Russian company Sozvezdiye is developing new software-defined radios TASS 82403177

Russian defense contractor Sozvezdiye (a subsidiary of United Instrument Corporation, UIC) will develop and put into full production super-secure software-defined radios (SDRs) before October 1, 2021. The radios will become the basis of new-generation military communications networks.

SDR technology unites radio stations into self-organizing communication systems that cannot be jammed with electronic countermeasures or destroyed physically, according to the Izvestia daily. The cost of development and production of the six-generation SDR radio is estimated at 326.1 million rubles ($5.6 million), according to Sozvezdiye’s business plan. The Russian Ministry of Industry and Trade has given approval for a subsidy of 175 million ($3 million), with the balance to be paid by the Ministry of Defense and extrabudgetary sources. The business plan also says that the implementation of the program will allow three patents to be obtained and 50 high-tech jobs to be created.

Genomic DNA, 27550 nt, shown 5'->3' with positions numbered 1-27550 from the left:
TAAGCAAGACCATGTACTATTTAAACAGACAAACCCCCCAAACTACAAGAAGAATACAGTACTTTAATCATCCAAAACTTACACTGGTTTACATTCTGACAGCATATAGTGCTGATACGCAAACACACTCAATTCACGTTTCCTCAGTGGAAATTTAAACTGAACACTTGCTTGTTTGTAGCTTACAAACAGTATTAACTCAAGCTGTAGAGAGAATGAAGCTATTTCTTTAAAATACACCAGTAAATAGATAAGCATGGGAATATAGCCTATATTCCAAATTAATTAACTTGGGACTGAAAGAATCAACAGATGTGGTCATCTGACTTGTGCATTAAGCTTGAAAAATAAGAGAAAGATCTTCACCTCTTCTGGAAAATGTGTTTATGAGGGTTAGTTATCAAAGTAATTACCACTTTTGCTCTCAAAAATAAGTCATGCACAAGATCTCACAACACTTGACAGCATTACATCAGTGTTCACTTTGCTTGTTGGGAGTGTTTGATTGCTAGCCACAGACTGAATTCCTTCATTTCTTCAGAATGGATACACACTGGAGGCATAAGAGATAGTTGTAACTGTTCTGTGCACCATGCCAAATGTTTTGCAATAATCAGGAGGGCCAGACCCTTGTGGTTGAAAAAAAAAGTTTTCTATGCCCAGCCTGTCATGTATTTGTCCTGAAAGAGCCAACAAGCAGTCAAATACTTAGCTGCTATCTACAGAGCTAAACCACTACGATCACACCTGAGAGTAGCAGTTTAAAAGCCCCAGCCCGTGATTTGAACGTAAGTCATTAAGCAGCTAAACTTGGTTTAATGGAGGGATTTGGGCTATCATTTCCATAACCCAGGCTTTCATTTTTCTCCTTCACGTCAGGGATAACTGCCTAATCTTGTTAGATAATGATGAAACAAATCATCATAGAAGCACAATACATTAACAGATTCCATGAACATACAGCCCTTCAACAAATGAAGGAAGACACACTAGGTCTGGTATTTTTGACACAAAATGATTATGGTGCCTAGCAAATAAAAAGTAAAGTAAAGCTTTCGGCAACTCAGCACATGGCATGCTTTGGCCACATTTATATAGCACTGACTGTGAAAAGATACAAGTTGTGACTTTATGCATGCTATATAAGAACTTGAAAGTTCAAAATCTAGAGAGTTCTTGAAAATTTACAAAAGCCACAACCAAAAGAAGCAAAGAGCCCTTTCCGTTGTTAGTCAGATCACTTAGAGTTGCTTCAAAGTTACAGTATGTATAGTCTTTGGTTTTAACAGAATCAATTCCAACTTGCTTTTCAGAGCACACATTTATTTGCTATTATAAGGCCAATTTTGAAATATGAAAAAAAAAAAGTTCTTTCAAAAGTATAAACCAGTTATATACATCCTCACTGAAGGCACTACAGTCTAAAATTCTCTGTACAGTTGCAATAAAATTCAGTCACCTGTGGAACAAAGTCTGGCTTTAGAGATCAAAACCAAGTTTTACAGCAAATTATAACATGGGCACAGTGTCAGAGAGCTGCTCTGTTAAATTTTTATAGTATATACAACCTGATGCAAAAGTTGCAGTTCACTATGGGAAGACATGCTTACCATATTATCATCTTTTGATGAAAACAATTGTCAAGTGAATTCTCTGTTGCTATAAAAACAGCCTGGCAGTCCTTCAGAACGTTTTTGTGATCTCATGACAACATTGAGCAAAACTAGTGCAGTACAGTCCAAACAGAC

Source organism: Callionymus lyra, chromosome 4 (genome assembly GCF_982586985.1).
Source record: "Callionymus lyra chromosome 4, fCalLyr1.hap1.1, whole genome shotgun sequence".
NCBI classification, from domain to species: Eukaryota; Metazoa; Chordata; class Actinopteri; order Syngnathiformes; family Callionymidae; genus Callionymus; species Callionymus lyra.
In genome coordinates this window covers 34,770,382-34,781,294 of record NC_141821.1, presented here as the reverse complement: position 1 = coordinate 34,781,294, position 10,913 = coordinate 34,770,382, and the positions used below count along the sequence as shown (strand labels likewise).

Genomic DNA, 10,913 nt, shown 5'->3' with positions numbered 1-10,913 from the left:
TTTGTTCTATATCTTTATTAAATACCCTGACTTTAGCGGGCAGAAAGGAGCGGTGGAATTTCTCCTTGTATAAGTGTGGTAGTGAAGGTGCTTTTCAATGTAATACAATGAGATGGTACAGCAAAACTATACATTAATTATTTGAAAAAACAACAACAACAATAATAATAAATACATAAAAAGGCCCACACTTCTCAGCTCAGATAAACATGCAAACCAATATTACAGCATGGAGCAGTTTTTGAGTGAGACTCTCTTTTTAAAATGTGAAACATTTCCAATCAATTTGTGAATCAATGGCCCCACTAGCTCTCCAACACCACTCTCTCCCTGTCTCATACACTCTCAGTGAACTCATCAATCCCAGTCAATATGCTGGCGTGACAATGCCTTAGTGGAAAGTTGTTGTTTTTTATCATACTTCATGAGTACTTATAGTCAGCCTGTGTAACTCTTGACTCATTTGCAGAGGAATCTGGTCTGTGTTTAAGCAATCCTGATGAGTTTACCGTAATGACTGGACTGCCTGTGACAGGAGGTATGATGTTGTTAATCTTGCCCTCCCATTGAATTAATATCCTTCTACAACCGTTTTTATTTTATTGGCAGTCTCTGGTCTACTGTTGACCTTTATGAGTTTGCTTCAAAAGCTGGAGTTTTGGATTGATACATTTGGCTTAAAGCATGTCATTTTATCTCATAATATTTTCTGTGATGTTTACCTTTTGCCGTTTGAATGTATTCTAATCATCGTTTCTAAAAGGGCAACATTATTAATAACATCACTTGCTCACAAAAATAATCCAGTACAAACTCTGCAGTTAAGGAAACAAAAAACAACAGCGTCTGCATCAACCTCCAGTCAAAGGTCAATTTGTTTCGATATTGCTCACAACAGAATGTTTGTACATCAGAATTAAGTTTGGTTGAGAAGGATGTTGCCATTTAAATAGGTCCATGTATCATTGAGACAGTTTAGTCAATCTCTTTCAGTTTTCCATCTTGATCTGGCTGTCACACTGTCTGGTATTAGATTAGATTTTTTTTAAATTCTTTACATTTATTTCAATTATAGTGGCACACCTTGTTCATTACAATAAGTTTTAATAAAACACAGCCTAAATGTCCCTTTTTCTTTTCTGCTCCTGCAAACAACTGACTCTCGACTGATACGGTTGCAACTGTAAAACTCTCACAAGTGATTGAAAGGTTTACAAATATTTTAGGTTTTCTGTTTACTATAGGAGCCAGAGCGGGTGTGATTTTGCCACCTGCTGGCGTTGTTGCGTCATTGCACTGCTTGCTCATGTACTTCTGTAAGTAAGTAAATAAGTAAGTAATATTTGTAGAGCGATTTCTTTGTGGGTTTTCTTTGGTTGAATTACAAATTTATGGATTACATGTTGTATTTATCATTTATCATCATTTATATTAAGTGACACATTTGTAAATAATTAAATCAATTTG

By connecting subscribers, SDR radios automatically plot the optimal route from one user to another, even if troops are moving all the time and the enemy is using ECM. Even if one of the radio stations is silenced or deleted, its work will be taken over by neighboring radio stations, and the network subscriber does not feel a change in the quality of communication. The UIC press service informed Izvestia that a prototype of the software-hardware platform for the SDR radio has been developed. Depending on the battle scenario or weather conditions, it allows adjustment of signal speed, power and distance. The software of the platform makes the radio suitable for use as a relay to organize the transfer of digital data up to 30 and more kilometers at a speed of 1Mbps.

Currently, research and development in SDR systems is in vogue among the armed forces of developed countries. For example, back in the early 2000s, the US Army launched the Joint Tactical Radio System program aimed at phasing SDR radios into the inventory. Military radio electronics firms Thales and General Dynamics participated in the program. Its deadline slipped several times, and the program itself was greatly altered. According to a new schedule, the delivery of SDR radios to the US military should begin in 2017 at the latest.

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